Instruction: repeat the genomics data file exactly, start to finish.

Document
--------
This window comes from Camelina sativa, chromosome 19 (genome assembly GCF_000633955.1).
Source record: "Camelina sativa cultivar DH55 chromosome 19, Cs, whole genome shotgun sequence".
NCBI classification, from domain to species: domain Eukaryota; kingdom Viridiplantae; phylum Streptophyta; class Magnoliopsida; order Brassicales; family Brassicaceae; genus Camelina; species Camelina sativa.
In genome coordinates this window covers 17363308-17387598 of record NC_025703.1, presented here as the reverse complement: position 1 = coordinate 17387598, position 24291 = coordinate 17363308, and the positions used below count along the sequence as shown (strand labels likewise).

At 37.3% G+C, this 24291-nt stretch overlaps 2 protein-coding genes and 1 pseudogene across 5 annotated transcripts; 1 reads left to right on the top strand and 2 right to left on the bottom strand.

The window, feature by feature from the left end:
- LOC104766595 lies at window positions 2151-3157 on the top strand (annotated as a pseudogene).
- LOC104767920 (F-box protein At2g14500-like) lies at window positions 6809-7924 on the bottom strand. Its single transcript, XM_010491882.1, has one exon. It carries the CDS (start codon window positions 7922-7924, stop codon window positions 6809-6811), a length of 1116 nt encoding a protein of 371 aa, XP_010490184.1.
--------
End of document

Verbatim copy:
This window comes from Camelina sativa, chromosome 19 (genome assembly GCF_000633955.1).
Source record: "Camelina sativa cultivar DH55 chromosome 19, Cs, whole genome shotgun sequence".
NCBI classification, from domain to species: domain Eukaryota; kingdom Viridiplantae; phylum Streptophyta; class Magnoliopsida; order Brassicales; family Brassicaceae; genus Camelina; species Camelina sativa.
In genome coordinates this window covers 17363308-17387598 of record NC_025703.1, presented here as the reverse complement: position 1 = coordinate 17387598, position 24291 = coordinate 17363308, and the positions used below count along the sequence as shown (strand labels likewise).

At 37.3% G+C, this 24291-nt stretch overlaps 2 protein-coding genes and 1 pseudogene across 5 annotated transcripts; 1 reads left to right on the top strand and 2 right to left on the bottom strand.

The window, feature by feature from the left end:
- LOC104766595 lies at window positions 2151-3157 on the top strand (annotated as a pseudogene).
- LOC104767920 (F-box protein At2g14500-like) lies at window positions 6809-7924 on the bottom strand. Its single transcript, XM_010491882.1, has one exon. It carries the CDS (start codon window positions 7922-7924, stop codon window positions 6809-6811), a length of 1116 nt encoding a protein of 371 aa, XP_010490184.1.